5. Pain and Pleasure.
As logical as we like to think we are, we really are creatures of habit. Emotions drive us. Pain drives us one way, while pleasure drives us another. At the end of the day, you’ll do more to avoid pain, than to get pleasure (unless of course, pain is your pleasure.)
When you change a habit, find a way to link it to good feelings. Link the old behavior to pain. It’s not enough to tell yourself this is good for you or that is bad, it’s about changing how you feel, when you perform it. For example, I told myself running was good for me, but I didn’t like how it feels. I play my favorite songs to add pleasure while I run. Eventually, my body linked running to pleasure.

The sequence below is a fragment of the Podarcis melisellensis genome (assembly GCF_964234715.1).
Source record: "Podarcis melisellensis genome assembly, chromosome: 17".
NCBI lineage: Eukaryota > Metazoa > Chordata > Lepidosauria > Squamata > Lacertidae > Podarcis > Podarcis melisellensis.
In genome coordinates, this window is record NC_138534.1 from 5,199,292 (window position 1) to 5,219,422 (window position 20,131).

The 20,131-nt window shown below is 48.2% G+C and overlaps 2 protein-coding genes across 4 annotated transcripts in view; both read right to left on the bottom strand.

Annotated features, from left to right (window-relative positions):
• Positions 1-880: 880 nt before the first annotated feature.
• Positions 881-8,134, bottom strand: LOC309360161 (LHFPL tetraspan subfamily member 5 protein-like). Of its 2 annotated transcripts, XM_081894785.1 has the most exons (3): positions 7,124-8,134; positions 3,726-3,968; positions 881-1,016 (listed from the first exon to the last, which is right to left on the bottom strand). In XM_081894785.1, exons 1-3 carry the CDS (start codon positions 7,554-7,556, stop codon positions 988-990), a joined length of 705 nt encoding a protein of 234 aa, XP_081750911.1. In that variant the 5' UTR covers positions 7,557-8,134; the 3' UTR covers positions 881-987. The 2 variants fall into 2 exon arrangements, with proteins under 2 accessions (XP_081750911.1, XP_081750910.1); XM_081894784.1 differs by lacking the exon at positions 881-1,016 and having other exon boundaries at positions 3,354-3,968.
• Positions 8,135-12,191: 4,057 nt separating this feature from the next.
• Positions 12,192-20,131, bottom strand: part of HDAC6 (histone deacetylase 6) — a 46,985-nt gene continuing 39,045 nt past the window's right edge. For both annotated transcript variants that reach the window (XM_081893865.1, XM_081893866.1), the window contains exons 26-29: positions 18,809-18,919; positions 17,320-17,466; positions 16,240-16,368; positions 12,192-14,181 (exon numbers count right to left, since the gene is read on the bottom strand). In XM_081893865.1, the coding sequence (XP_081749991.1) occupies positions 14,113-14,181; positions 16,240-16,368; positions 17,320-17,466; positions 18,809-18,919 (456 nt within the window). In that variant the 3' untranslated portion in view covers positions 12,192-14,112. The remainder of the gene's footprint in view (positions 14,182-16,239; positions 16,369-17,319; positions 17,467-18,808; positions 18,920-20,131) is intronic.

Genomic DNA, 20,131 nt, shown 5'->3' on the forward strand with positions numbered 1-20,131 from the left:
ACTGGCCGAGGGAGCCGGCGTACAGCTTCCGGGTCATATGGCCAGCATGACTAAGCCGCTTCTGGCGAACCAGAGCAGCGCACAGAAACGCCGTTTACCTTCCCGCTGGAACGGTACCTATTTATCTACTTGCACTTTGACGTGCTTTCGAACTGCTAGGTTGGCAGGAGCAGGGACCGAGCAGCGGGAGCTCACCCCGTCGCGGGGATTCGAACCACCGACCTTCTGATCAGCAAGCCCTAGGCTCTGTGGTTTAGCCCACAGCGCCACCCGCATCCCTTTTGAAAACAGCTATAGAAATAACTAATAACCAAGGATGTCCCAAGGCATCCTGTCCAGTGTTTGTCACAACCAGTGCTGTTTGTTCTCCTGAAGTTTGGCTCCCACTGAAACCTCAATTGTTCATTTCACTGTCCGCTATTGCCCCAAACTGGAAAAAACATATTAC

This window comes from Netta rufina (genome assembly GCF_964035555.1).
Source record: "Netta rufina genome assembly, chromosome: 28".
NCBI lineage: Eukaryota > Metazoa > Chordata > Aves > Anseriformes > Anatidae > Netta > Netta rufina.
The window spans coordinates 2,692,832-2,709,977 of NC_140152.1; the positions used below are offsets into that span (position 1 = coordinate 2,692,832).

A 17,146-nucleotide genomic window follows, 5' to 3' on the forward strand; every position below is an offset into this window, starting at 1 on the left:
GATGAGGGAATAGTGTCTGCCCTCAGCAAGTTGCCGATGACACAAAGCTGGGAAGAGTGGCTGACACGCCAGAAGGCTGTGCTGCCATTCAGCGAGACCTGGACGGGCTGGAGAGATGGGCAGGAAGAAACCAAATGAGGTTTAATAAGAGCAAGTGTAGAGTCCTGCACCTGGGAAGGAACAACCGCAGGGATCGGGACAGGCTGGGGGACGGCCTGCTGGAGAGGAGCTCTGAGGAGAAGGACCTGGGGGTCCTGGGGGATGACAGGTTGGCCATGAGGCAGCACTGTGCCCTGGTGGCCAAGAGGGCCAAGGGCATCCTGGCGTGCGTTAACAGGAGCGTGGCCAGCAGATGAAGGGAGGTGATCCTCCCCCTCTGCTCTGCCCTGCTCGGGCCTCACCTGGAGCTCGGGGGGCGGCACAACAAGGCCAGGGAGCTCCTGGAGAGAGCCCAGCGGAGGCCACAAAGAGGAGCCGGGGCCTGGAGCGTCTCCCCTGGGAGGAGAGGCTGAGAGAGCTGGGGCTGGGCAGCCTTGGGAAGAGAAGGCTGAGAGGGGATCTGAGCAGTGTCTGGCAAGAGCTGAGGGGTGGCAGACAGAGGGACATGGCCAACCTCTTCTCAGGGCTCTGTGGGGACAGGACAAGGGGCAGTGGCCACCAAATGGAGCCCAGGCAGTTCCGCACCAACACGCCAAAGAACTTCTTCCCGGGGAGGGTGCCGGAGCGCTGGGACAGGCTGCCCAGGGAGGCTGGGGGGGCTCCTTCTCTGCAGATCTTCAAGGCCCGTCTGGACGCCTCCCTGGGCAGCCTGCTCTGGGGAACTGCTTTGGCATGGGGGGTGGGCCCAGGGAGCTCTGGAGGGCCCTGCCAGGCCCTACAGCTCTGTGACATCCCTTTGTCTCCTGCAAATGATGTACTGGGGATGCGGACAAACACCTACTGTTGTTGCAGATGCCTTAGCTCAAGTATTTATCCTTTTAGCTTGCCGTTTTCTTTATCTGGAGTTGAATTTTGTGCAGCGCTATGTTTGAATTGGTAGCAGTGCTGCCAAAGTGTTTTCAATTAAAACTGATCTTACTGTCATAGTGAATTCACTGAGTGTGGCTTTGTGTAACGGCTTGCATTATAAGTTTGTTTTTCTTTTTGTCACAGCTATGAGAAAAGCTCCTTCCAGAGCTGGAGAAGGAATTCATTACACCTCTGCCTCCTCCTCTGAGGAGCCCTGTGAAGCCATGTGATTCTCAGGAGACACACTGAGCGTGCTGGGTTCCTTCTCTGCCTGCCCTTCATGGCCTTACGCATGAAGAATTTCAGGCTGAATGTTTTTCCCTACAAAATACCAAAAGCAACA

This could very well be the most important factor. “Why” change? When it’s externally driven, such as for money or some other external reward, it can quickly fade. When it’s driven by internal values, it’s sustainable.
There’s a lot to be said for the adage, “where there’s a will, there’s a way.” I also like to remember the joke, “how many psychiatrists does it take to change the light-bulb? … just one, but the light-bulb has to *want* to change.”
7. By default or by design.
Some habits can go against your grain. Either they rub your values the wrong way, or they fight your natural thinking, feeling or doing patterns.
In this case, I don’t mean your learned behaviors, but what you’re wired for. For example, although you can swap out some introverted behaviors for some extroverted ones, or vice-versa, you might be fighting your personality basics. I
It’s just another reason why some habits may be faster to adopt, while others may seem like a perpetual fight.
8. Your Social support.